Geometric Machine Learning for Patient-Specific 3D Cardiac Anatomy Reconstruction

This is a hybrid event. Please find the Teams link in the abstract.

Brief Bio:
Dr Abhirup Banerjee is a Royal Society University Research Fellow (URF), Full Member of Faculty, and PI in the Department of Engineering Science, University of Oxford. He leads the Multimodal Medical Data Integration & Analysis (MultiMeDIA) Lab in the Institute of Biomedical Engineering (IBME), University of Oxford. Dr Banerjee received the BSc (Hons) and Master degrees in Statistics and the PhD degree in Computer Science in March 2017. He joined the University of Oxford as Postdoctoral Researcher in the Division of Cardiovascular Medicine in August 2017, started as the URF and Faculty Member in the Department of Engineering Science in October 2022, and officially started the MultiMeDIA Lab in March 2023. His research interest spans Biomedical Engineering, Computer Science, and classical Statistics, focusing on a range of topics including Biomedical Image Analysis, Machine Learning, AI, Geometric Deep Learning, Image Processing, etc. Dr Banerjee received the Young Scientist Award from the Indian Science Congress Association in the year 2016-2017.

Teams link:

Cardiac magnetic resonance imaging (MRI) is one of the most important imaging modalities for the diagnosis and characterisation of cardiovascular diseases, due to its non-invasive identification of abnormalities in structure and function of the myocardium without ionising radiation. However, in current clinical practice, it is commonly acquired as a collection of separated and independent 2D image planes, thus limiting its accuracy in 3D analysis.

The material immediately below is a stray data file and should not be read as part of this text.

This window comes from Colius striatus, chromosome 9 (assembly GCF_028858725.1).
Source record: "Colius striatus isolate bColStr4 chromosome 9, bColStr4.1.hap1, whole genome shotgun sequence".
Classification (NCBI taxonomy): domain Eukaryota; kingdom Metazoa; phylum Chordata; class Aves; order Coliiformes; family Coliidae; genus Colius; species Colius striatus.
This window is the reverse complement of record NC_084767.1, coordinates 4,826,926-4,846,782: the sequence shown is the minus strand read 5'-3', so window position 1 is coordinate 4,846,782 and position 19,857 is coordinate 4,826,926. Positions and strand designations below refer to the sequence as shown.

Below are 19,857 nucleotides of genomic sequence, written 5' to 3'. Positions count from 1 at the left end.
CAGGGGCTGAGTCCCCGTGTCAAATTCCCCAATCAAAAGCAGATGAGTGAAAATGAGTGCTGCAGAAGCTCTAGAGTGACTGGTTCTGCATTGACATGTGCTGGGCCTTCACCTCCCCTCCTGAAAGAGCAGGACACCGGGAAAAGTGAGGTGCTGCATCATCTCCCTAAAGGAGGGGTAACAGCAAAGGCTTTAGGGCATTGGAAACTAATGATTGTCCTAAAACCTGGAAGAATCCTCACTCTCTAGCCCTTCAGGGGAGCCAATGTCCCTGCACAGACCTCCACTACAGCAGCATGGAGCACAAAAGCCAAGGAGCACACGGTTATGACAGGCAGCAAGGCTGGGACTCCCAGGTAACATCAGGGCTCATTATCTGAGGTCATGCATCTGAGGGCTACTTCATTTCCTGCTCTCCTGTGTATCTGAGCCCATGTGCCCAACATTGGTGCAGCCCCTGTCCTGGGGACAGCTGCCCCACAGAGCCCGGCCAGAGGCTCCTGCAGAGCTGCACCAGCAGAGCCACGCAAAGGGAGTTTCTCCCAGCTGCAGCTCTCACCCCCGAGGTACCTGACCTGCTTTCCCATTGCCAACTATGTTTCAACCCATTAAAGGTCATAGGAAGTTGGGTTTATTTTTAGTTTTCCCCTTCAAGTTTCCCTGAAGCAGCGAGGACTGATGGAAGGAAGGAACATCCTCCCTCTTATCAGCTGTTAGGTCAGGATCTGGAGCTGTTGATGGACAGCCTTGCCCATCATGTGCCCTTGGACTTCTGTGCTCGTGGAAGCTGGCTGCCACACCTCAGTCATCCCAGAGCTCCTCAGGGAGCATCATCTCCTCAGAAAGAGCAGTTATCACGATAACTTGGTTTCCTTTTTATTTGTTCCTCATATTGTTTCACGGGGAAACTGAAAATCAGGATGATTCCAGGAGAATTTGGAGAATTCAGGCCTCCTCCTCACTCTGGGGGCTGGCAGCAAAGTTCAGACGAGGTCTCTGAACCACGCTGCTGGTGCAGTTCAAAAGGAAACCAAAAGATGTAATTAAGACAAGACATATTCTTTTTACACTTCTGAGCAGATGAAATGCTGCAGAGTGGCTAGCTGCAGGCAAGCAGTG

In order to generate patient-specific 3D heart meshes from the 2D MRI, we have developed completely end-to-end automated pipeline, correcting for the sparsity and misalignment due to motion artifacts between slices. Our development of novel geometric deep learning in particular point cloud-based approaches has enabled the 3D cardiac anatomy reconstruction in real-time and made possible the population-level analyses of anatomy and functions including virtual population cohorts generation for in silico trials, cardiac motion modelling, combined modelling of anatomy and electrophysiology, risk prediction, etc. The reconstructed high-resolution 3D cardiac meshes have been utilised for in silico experiments to simulate the activation patterns. The effectiveness of the novel geometric deep learning-based approaches has been extensively investigated over large (>10K) UK population and have opened up the possibility of large virtual in silico trials.